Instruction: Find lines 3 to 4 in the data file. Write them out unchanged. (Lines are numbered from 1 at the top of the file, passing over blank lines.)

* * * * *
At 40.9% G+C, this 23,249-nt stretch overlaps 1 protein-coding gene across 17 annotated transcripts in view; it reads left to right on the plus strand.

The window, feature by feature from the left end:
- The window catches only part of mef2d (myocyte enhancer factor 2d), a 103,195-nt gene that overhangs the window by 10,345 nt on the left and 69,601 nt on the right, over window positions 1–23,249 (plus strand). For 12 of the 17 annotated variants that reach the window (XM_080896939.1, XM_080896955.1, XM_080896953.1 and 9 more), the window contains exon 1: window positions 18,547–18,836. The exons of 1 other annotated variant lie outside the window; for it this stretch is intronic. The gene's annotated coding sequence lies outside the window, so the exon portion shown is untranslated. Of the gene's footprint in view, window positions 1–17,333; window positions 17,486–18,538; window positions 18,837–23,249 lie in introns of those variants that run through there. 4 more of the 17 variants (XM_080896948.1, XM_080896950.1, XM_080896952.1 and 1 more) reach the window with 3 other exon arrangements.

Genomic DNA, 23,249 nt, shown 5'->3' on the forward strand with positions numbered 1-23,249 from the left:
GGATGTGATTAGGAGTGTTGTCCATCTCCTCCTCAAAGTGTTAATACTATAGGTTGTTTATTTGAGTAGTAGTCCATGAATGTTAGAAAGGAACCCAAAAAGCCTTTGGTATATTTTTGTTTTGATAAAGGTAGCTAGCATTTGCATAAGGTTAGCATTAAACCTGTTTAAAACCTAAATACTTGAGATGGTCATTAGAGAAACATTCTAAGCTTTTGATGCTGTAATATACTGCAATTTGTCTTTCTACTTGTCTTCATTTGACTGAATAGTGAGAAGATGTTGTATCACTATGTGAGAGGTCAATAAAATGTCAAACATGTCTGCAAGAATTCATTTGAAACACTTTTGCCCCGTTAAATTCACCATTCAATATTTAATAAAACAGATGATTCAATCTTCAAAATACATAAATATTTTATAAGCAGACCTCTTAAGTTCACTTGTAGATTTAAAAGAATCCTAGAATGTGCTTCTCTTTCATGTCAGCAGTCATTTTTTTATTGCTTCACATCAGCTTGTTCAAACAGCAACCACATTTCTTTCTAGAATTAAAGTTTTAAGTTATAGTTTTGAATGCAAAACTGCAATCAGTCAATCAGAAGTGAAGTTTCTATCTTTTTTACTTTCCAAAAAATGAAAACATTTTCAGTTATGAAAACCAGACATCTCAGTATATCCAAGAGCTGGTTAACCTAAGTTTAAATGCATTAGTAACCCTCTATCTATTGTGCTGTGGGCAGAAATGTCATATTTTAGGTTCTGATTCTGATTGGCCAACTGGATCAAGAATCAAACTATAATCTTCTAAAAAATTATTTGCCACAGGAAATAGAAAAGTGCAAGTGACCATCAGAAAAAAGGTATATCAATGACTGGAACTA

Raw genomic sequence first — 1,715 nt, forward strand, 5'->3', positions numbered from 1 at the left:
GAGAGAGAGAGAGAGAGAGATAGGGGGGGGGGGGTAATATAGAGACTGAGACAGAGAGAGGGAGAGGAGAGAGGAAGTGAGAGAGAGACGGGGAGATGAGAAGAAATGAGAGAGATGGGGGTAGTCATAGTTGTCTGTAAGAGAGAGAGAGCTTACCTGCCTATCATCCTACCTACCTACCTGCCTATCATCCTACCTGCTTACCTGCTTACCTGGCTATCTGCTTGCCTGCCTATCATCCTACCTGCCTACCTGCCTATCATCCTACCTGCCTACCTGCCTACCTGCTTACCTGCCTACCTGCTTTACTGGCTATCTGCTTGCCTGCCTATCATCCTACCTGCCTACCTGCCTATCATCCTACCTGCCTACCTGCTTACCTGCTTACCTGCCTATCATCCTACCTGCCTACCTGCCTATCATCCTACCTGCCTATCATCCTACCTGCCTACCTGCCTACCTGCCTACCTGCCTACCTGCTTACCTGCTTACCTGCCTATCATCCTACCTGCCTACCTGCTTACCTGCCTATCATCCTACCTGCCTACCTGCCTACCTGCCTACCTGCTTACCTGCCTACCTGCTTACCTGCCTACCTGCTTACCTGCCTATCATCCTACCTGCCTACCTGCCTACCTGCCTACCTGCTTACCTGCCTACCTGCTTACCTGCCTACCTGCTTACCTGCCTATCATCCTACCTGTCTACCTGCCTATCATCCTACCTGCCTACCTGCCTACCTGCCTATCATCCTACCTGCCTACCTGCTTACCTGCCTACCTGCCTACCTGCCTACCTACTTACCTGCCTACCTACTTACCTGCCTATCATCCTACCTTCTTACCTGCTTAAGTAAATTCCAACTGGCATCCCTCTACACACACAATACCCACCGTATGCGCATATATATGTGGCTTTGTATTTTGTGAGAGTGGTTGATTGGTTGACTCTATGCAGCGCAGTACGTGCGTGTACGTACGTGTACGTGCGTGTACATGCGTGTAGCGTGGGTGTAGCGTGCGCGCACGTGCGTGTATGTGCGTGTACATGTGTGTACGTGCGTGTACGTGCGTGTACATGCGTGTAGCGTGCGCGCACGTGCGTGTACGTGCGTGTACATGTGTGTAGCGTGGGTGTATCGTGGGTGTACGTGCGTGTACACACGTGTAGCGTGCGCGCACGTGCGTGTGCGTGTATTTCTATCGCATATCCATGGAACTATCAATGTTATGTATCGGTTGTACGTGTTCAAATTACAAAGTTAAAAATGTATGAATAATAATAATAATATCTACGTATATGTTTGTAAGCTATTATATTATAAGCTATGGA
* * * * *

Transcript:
- The window catches only part of mef2d (myocyte enhancer factor 2d), a 103,195-nt gene that overhangs the window by 10,345 nt on the left and 69,601 nt on the right, over window positions 1–23,249 (plus strand). For 12 of the 17 annotated variants that reach the window (XM_080896939.1, XM_080896955.1, XM_080896953.1 and 9 more), the window contains exon 1: window positions 18,547–18,836. The exons of 1 other annotated variant lie outside the window; for it this stretch is intronic. The gene's annotated coding sequence lies outside the window, so the exon portion shown is untranslated. Of the gene's footprint in view, window positions 1–17,333; window positions 17,486–18,538; window positions 18,837–23,249 lie in introns of those variants that run through there. 4 more of the 17 variants (XM_080896948.1, XM_080896950.1, XM_080896952.1 and 1 more) reach the window with 3 other exon arrangements.

Genomic DNA, 23,249 nt, shown 5'->3' on the forward strand with positions numbered 1-23,249 from the left: